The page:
Severely wounded and still recovering, former Rep. Gabrielle Giffords begged lawmakers at an emotional hearing Wednesday to act quickly to curb firearms because “Americans are counting on you.” Not everyone agreed, underscoring the national political divide over gun control.
Giffords’ 80-word plea was the day’s most riveting moment, delivered in a hushed, halting voice two years after the Arizona Democrat suffered head wounds in a Tucson shooting spree that killed six people. The session also came nearly two months after 20 first-graders and six women were slain by a gunman who invaded Sandy Hook Elementary School in Newtown, Conn.
At the same hearing, a top official of the National Rifle Association rejected Democratic proposals to ban assault weapons and high-capacity ammunition magazines and said requiring background checks for all gun purchases would be ineffective because the Obama administration isn’t doing enough to enforce the law as it is.
Even if stronger background checks did identify a criminal, “as long as you let him go, you’re not keeping him from getting a gun, and you’re not preventing him from getting to the next crime scene,” said Wayne LaPierre, the NRA’s executive vice president. He said poor enforcement is “a national disgrace.”
Giffords, who retired from Congress last year, focused during her brief appearance on the carnage from armed assailants.
“Too many children are dying,” she said at the Senate Judiciary Committee hearing. “Too many children. We must do something. It will be hard, but the time is now.”
Guiding her in and remaining to testify was Mark Kelly, the retired astronaut who is Giffords’ husband. The couple, who both own guns, has formed a political-action committee called Americans for Responsible Solutions that backs lawmakers who support gun restrictions.
“We’re simply two reasonable Americans who realize we have a problem with gun violence, and we need Congress to act,” Kelly said.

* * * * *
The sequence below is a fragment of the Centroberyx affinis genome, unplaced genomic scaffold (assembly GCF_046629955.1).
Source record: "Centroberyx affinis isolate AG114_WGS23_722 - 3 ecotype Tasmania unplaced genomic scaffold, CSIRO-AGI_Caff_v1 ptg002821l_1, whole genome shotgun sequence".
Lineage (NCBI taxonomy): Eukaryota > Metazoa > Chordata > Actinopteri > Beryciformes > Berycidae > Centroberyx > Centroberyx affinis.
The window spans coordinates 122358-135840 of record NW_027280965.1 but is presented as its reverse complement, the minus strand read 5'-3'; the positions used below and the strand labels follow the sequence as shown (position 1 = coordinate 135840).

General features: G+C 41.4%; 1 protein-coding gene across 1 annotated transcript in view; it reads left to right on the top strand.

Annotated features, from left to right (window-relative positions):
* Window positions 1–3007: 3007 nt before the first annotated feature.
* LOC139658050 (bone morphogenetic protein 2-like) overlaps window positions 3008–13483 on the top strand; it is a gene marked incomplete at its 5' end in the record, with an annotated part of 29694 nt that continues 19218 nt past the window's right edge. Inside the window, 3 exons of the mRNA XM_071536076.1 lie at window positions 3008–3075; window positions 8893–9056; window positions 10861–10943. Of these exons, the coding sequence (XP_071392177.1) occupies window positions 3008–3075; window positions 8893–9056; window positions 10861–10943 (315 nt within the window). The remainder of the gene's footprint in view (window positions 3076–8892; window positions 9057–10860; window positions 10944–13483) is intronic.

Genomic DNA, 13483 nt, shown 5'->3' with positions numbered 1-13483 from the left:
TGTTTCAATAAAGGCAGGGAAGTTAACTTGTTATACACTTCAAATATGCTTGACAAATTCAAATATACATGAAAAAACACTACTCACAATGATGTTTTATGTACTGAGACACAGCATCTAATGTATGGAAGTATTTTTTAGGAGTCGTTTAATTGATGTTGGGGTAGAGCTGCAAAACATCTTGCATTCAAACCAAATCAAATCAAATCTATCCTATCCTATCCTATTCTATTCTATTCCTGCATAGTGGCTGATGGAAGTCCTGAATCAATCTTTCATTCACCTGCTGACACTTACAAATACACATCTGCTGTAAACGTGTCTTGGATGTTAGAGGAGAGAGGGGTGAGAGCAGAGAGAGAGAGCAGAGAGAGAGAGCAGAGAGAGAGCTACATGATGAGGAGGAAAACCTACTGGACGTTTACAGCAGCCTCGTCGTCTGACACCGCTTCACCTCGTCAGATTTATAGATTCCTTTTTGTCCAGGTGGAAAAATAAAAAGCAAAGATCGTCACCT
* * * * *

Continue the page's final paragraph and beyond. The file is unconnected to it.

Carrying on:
Wednesday’s session played out in a room packed to capacity. Though both sides appealed to their followers beforehand to arrive early and fill the room, most in the public audience of around 150 appeared to be gun-control sympathizers, including relatives of the shooting victims at Virginia Tech.
“There should be gun control,” said Neeta Datt of Burtonsville, Md., who, with Christa Burton of Silver Spring, Md., was first in line for public seats. Both are members of Organizing for Action, the Obama political organization that is pushing his legislative agenda.
The hearing kicked off a year in which President Barack Obama and members of Congress are promising to make gun restrictions a top priority.
Obama already has proposed requiring background checks for all gun sales and reviving both an assault-weapons ban and a 10-round limit on the size of ammunition magazines, and several Democrats have introduced bills addressing those and other limitations.
After the hearing, Giffords and Kelly met privately with Obama at the White House.
At the Capitol, senators’ remarks during the hearing illustrated the gulf between the two parties.
Sen. Ted Cruz, R-Texas, joined others in lauding Giffords but expressed little interest in curbing firearms.
“Unfortunately in Washington, emotion, I think, often leads to bad policies,” said Cruz, a freshman elected with strong tea-party backing. He said gun-control efforts too often “restrain the liberties of law-abiding citizens,” not criminals.
Republicans blamed the nation’s gun troubles on a list of maladies including a lack of civility, violent video games and insufficient attention to people with mental problems. Sen. Charles Grassley of Iowa, top Republican on the panel, said that though he welcomed the renewed focus on guns, “The deaths in Newtown should not be used to put forward any gun-control proposal that’s been floating around for years.”
Democrats countered that a need to improve gun restrictions was obvious. Sen. Charles Schumer of New York said omitting gun limits from the debate “is like not including cigarettes when discussing lung cancer.”
Republicans and the NRA are not the only hurdles Democrats face in trying to push gun legislation through Congress this year. It also is unclear what several Democratic senators facing re-election in GOP-leaning states in 2014 will do, including Sens. Max Baucus of Montana, Mark Begich of Alaska and Mark Pryor of Arkansas.